Tuesday, April 27, 2010

Don't Fear the Felt, part 2

So continues the saga of my first felting project... (for part 1, go here)

I am making decent progress on the felted duck slippers. This post documents the development of iteration #2. Sizes and gauge are identical to those of the first felting post. Please forgive the variable lighting in the photos.

I think I've got the basic construction down, now I just have to figure out the shaping & sizing for an adult. The felting process shrinks the length by 25% but the width only 12%, so I'll have to figure out new dimensions for these. The test booties look satisfyingly duck-like, but I suspect they'd be pretty hard to walk in.

1. Fresh off the needles.
In this version, I started working back-and-forth at the point where Duck instructs you to start increasing for the instep stitches. This yields a larger opening than in the original pattern, which is important in this case since the felt will not stretch to fit over the foot. I did not pick up sts around the opening to knit the leg -- I moved this step to after the felting process.

2. Just after felting. Note how in this version, the opening is almost half as long as the foot. It was a lot smaller in the first one I made!

3. Picking up sts around the rim with a crochet hook (this was a HUGE pain. I'll come up with an easier way for the final pattern).

One of the things I'm fussing with here is, I don't want to have a ridge on the inside of the knitted cuff that will rub against the wearer's ankle. This is why you see in the picture above that I pulled loops out of both sides -- I later put the inside loops on one needle and the outside loops on another, and then pulled a loop of working yarn through both the inside & outside loops. This way, the picked-up sts were centered over the rim. But it was a huge pain to get the tension right. There are definitely easier ways to do this, and I am now messing around to find the way I like best.

4. With knitted cuff. The cuff started out with 51 sts, decreased sharply up the instep (dec 2 every row for 6 rows), then a few more rows in pattern before binding off.

5. Comparison to the first iteration (which was knitted whole, and then felted)

More to come...


  1. Just curious...
    Any way to 'save' the stitch openings at the cuff... say, with locking stitch markers, before felting? To hold them open so it's easier to pick up with the yarn later?

    Gawd, these are looking spectacular.
    Forge onward!

  2. Aw shucks, thanks Karen :)

    This is a good suggestion. Maybe I should try using my bookbinding awl to widen the openings. I did notice on the third (!) try that it was easier to get the crochet hook through the fabric.

  3. Thanks for posting about your process! The pattern is nifty to begin with, and it's both cool and instructive to see how you're developing the felted version :)

  4. These might be the cutest creations on earth!

  5. knit a row of waste yarn (cotton) at the top.. unravel the waste yarn and have loops (that are easy to work with, because they will not unravel (ladder)and pick up the stitches.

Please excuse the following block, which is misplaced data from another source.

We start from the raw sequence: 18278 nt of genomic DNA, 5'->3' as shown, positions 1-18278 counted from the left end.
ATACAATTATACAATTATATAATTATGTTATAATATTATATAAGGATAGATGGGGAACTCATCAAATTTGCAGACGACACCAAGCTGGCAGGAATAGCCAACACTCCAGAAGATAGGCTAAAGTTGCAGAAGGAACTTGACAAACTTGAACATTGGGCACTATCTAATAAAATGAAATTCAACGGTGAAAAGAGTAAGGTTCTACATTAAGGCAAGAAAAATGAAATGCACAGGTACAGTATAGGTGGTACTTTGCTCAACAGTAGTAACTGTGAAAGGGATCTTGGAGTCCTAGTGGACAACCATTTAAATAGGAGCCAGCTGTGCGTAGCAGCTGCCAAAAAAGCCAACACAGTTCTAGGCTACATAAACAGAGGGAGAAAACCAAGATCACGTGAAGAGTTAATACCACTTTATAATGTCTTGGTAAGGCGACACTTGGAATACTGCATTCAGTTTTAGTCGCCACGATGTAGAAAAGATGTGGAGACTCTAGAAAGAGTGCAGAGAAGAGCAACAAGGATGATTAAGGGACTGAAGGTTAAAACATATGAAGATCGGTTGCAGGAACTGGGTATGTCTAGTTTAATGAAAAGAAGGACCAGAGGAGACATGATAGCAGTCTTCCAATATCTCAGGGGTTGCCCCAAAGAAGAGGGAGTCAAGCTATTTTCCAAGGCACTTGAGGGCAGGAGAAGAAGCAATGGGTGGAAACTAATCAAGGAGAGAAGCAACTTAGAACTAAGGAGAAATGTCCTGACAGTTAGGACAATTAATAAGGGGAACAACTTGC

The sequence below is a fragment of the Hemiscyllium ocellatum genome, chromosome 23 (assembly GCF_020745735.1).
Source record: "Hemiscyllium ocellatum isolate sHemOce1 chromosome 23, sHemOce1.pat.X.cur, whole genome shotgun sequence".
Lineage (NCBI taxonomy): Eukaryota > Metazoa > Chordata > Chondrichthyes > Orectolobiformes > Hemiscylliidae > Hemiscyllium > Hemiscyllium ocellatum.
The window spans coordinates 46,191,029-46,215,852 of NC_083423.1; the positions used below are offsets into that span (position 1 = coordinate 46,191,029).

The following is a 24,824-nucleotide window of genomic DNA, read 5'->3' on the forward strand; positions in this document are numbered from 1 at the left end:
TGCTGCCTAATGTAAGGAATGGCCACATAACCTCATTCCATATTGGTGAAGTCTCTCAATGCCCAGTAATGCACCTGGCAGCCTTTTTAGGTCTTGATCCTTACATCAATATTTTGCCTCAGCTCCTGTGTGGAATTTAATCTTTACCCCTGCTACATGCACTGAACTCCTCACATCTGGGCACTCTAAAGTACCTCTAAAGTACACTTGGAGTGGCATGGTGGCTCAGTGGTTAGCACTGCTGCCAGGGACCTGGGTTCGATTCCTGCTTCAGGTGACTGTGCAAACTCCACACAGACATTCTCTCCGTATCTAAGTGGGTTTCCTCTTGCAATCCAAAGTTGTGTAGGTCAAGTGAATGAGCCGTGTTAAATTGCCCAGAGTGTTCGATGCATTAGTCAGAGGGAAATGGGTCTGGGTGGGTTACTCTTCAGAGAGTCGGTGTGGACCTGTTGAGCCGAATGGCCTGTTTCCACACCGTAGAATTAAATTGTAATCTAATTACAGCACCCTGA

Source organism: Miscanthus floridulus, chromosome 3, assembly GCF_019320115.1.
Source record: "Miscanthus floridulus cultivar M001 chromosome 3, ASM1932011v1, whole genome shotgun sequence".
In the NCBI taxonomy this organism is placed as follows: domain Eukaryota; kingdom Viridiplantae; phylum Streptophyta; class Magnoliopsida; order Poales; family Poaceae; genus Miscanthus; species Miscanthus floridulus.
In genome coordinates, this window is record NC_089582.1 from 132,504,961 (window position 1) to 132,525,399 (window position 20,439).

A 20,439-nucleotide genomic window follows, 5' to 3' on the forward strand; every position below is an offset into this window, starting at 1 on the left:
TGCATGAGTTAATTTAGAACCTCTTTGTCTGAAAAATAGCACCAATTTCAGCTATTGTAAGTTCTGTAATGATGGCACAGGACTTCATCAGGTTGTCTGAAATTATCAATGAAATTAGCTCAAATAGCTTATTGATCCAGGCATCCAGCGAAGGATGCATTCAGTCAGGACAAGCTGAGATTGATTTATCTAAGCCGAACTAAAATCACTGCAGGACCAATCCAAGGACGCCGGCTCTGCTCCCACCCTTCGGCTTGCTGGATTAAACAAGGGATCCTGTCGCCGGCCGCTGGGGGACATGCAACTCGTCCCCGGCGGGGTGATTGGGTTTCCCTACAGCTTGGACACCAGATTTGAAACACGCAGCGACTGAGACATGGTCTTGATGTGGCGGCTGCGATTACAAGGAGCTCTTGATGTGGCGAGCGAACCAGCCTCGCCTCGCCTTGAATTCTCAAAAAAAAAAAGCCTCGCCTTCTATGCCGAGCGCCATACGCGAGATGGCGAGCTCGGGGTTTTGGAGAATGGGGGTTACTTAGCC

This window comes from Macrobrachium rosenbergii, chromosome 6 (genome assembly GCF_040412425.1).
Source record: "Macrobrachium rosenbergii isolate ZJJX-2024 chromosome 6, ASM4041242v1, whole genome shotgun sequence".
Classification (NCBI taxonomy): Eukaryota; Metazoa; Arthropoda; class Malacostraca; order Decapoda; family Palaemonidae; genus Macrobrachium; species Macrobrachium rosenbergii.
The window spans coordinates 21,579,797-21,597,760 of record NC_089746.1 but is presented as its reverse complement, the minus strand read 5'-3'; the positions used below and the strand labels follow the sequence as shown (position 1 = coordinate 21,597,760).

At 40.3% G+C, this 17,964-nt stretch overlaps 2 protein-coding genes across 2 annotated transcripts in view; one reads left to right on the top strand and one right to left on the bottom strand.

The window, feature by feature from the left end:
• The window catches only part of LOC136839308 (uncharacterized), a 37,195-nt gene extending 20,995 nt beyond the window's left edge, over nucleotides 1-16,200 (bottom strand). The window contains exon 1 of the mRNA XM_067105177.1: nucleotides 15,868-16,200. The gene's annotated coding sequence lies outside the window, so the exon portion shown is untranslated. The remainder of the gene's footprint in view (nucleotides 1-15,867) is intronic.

6. These are just precious! I gave up knitting awhile back due to carpal tunnel syndrome, but these would be so adorable on my littlest...I just might have to dig out my knitting needles. Felting is something I'd like to try, too. Thank you for sharing. And visiting.

  7. Looking good!

    As to your picking up stitches after felting, I'd use a smooth cotton around the edge before I felted and then replace it after felting.


    I'd use a now felting yarn in an appropriate color and knit the cuff before felting.

    I don't understand why you are pulling loops on both sides like that, it must be a real PITA to do! I understand the reason behind it but working a simple single crochet around the edge and then picking up the stitches from that would give you a very neat/finished transition between felted fabric and knitted cuff and a lot less hassle.

    Eagerly waiting to see more!

  8. The single crochet was something I'd considered, and played with at first. Then I got curious what would result if I did the loops on both sides, and after I got a little ways into it, even though it was a PITA, my stubbornness kicked in. You know how it is.

    I *love* the suggestion of the cotton yarn! Totally going to try that! Thank you Helen & Tracy!

  9. Hi Jeny...I think you might want to put a pair of these through a regular wash cycle to see if you still get the same percentages of shrinkage. The majority of your readers are going to use a machine, so you need to know the results. 25% and 12% are much less than average and it may be due to 1. hand felting or 2. the yarn itself or 3. your gauge or 4. other mysterious factors. The average felting I get is usually somewhere in the 40% and 30% range. I have full faith that you will ferret out all the factors until you find a fine formula that is flexible but not fickle.

  10. Oh dear. Well, I have a front-loading machine so it's not a great choice for felting. This is why I'm doing the felting by hand.

    I'll make some tests to compare results from washing machine vs. by hand and post them with the next entry. I wonder, though, to what degree the delta is impacted by how tightly the garment is knitted to begin with?

  11. These are darling! I second the cotton idea. Or could you just cast on the cuff separately and sew it on later? I prefer knitting over sewing, but if it works better...?

  12. We appreciate you supplying us with such high-quality information. I'd like to suggest some of the best wool-felted products from Felt & Yarn that are handmade, 100% natural, and fairly priced if you genuinely care about animals and want to care for them in every way possible. Visit their extensive selection right now to take advantage of wonderful discounts.